I thought it was time we revisited the earlier analysis we did on how home value trends vary by the typical home value of a city. Previously, we found that most metros displayed a pattern in which cities with higher-priced real estate had experienced less decline in home values since the peak of home values in the metro market (relative to cities with lower priced real estate in the same metro).
Returning now to the issue armed with May 2010 data from the Zillow Home Value Index, we find a much more mixed picture in terms of the relationship between prevailing home values at peak and peak-to-current declines in home values. The table below shows the classification of metro regions according to whether the higher-priced cities within the metro have seen more, less or the same degree of decline in home values since the peak in the market.
In the San Francisco metro area, the price level of a city has had a huge impact on how far home values have fallen. At peak, a typical home in Antioch – in Contra Costa County east of the Bay – had a value of $516,000 but home values there have fallen 63% since then. That’s in sharp contrast to Hillsborough – in San Mateo County – where a typical home was valued at almost $2.6 million at peak and home values have declined only 10% since then. Some of this effect is due to the timing of the housing downturn in these two cities. Antioch went into decline before Hillsborough but the former is now seeing positive monthly appreciation (0.9% in May) whereas the latter is still seeing negative appreciation (-0.6% in May). So stay tuned, peak-to-decline values may look quite different than they do today in this market.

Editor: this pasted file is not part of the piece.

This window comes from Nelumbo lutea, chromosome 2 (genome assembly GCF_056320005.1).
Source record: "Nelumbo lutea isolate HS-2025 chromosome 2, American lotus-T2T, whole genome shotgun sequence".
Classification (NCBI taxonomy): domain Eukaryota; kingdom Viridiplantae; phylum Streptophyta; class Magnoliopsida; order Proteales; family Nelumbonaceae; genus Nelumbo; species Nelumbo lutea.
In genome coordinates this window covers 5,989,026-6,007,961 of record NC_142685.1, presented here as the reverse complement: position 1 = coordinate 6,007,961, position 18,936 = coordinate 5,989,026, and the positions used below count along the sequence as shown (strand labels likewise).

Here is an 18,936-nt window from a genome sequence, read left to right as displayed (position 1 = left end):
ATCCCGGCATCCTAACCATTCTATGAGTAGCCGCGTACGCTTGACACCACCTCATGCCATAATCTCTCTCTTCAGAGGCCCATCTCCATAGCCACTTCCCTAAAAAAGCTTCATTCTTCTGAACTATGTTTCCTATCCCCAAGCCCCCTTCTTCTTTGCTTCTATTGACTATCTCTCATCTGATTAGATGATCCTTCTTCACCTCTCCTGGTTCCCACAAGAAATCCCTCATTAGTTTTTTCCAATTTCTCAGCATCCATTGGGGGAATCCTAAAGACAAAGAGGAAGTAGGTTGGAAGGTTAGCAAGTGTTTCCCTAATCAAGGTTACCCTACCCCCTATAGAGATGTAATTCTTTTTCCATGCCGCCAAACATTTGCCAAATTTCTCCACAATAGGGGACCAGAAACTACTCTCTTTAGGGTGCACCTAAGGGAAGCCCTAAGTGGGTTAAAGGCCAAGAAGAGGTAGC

Below the table is an interactive chart showing the patterns for each metro region (as an aside, Tableau visualization software is truly remarkable. While we’re an open source R shop for the most part, Tableau has certainly found a place here when visualization of data is needed).
Boston skyline picture courtesy of Flickr.